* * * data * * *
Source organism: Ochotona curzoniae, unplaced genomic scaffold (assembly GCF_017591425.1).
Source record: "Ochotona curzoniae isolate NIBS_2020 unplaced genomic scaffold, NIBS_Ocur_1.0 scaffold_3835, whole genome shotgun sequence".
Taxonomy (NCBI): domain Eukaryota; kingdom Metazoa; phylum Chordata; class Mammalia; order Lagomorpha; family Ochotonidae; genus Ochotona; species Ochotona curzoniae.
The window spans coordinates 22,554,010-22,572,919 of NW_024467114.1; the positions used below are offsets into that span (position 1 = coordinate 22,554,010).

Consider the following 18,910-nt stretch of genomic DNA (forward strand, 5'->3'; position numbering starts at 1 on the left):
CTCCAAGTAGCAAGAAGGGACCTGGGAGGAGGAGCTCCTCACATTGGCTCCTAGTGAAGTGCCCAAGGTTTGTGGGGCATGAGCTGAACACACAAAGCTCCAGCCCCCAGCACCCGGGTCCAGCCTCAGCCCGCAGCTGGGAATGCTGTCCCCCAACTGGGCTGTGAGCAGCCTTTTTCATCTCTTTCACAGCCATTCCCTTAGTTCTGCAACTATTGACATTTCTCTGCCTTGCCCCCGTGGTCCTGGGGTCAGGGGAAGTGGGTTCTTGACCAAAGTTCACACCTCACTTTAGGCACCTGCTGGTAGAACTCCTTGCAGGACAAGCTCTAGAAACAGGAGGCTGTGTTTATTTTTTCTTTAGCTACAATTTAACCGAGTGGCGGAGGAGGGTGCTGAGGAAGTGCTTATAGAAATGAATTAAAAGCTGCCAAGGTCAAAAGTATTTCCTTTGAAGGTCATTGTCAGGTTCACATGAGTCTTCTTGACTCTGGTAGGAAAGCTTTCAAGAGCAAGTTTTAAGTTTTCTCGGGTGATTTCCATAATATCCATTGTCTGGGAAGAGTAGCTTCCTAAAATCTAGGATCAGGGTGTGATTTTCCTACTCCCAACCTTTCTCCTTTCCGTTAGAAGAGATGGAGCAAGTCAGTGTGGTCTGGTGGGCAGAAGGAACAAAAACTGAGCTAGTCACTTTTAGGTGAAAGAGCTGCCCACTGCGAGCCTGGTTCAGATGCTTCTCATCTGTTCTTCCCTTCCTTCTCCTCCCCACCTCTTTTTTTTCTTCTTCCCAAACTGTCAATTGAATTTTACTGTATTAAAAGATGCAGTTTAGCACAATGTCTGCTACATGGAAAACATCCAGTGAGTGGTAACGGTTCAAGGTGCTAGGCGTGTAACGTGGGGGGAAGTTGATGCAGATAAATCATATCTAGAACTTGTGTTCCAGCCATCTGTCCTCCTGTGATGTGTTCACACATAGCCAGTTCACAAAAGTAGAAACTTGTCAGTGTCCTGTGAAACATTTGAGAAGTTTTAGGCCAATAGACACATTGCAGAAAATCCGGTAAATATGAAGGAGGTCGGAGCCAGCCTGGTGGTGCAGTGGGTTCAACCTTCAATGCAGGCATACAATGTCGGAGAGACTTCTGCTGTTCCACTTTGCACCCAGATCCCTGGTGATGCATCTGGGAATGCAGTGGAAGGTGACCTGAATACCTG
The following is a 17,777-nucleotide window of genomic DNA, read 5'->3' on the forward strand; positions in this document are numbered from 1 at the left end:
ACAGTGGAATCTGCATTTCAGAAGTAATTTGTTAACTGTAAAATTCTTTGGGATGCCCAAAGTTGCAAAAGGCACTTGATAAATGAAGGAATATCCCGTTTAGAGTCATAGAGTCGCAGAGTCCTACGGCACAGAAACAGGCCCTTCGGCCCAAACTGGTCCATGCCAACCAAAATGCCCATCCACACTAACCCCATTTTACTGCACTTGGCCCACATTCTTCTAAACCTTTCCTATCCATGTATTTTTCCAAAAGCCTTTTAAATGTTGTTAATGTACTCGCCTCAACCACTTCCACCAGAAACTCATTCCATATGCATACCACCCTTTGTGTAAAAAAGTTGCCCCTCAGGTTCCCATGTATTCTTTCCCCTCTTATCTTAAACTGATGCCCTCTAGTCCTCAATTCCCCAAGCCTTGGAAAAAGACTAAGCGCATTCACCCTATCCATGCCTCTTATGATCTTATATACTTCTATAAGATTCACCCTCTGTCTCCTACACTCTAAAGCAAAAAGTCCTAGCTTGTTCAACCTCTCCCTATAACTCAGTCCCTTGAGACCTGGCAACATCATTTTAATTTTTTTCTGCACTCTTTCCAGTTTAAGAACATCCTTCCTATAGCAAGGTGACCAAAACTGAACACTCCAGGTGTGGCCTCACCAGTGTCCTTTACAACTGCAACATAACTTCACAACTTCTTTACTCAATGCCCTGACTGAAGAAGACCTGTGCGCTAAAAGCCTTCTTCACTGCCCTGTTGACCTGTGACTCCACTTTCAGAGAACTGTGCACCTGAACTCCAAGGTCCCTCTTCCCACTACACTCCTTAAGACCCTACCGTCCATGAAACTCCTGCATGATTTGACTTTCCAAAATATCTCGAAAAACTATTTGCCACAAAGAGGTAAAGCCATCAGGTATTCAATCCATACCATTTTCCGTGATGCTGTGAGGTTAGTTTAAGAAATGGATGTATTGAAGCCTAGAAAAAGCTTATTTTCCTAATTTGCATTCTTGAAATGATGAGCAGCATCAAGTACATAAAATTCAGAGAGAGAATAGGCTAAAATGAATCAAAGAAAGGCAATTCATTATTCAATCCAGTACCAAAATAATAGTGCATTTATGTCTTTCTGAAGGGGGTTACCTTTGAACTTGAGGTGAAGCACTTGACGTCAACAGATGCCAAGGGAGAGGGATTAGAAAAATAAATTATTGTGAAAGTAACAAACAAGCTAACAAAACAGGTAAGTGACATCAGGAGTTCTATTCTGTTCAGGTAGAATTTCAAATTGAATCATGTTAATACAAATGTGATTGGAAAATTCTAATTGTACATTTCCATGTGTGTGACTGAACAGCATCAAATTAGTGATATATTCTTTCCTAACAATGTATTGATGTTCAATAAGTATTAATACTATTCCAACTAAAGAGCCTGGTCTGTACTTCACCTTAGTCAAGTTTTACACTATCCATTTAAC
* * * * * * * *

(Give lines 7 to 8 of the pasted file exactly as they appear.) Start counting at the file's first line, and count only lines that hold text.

The following is a 17,777-nucleotide window of genomic DNA, read 5'->3' on the forward strand; positions in this document are numbered from 1 at the left end:
ACAGTGGAATCTGCATTTCAGAAGTAATTTGTTAACTGTAAAATTCTTTGGGATGCCCAAAGTTGCAAAAGGCACTTGATAAATGAAGGAATATCCCGTTTAGAGTCATAGAGTCGCAGAGTCCTACGGCACAGAAACAGGCCCTTCGGCCCAAACTGGTCCATGCCAACCAAAATGCCCATCCACACTAACCCCATTTTACTGCACTTGGCCCACATTCTTCTAAACCTTTCCTATCCATGTATTTTTCCAAAAGCCTTTTAAATGTTGTTAATGTACTCGCCTCAACCACTTCCACCAGAAACTCATTCCATATGCATACCACCCTTTGTGTAAAAAAGTTGCCCCTCAGGTTCCCATGTATTCTTTCCCCTCTTATCTTAAACTGATGCCCTCTAGTCCTCAATTCCCCAAGCCTTGGAAAAAGACTAAGCGCATTCACCCTATCCATGCCTCTTATGATCTTATATACTTCTATAAGATTCACCCTCTGTCTCCTACACTCTAAAGCAAAAAGTCCTAGCTTGTTCAACCTCTCCCTATAACTCAGTCCCTTGAGACCTGGCAACATCATTTTAATTTTTTTCTGCACTCTTTCCAGTTTAAGAACATCCTTCCTATAGCAAGGTGACCAAAACTGAACACTCCAGGTGTGGCCTCACCAGTGTCCTTTACAACTGCAACATAACTTCACAACTTCTTTACTCAATGCCCTGACTGAAGAAGACCTGTGCGCTAAAAGCCTTCTTCACTGCCCTGTTGACCTGTGACTCCACTTTCAGAGAACTGTGCACCTGAACTCCAAGGTCCCTCTTCCCACTACACTCCTTAAGACCCTACCGTCCATGAAACTCCTGCATGATTTGACTTTCCAAAATATCTCGAAAAACTATTTGCCACAAAGAGGTAAAGCCATCAGGTATTCAATCCATACCATTTTCCGTGATGCTGTGAGGTTAGTTTAAGAAATGGATGTATTGAAGCCTAGAAAAAGCTTATTTTCCTAATTTGCATTCTTGAAATGATGAGCAGCATCAAGTACATAAAATTCAGAGAGAGAATAGGCTAAAATGAATCAAAGAAAGGCAATTCATTATTCAATCCAGTACCAAAATAATAGTGCATTTATGTCTTTCTGAAGGGGGTTACCTTTGAACTTGAGGTGAAGCACTTGACGTCAACAGATGCCAAGGGAGAGGGATTAGAAAAATAAATTATTGTGAAAGTAACAAACAAGCTAACAAAACAGGTAAGTGACATCAGGAGTTCTATTCTGTTCAGGTAGAATTTCAAATTGAATCATGTTAATACAAATGTGATTGGAAAATTCTAATTGTACATTTCCATGTGTGTGACTGAACAGCATCAAATTAGTGATATATTCTTTCCTAACAATGTATTGATGTTCAATAAGTATTAATACTATTCCAACTAAAGAGCCTGGTCTGTACTTCACCTTAGTCAAGTTTTACACTATCCATTTAAC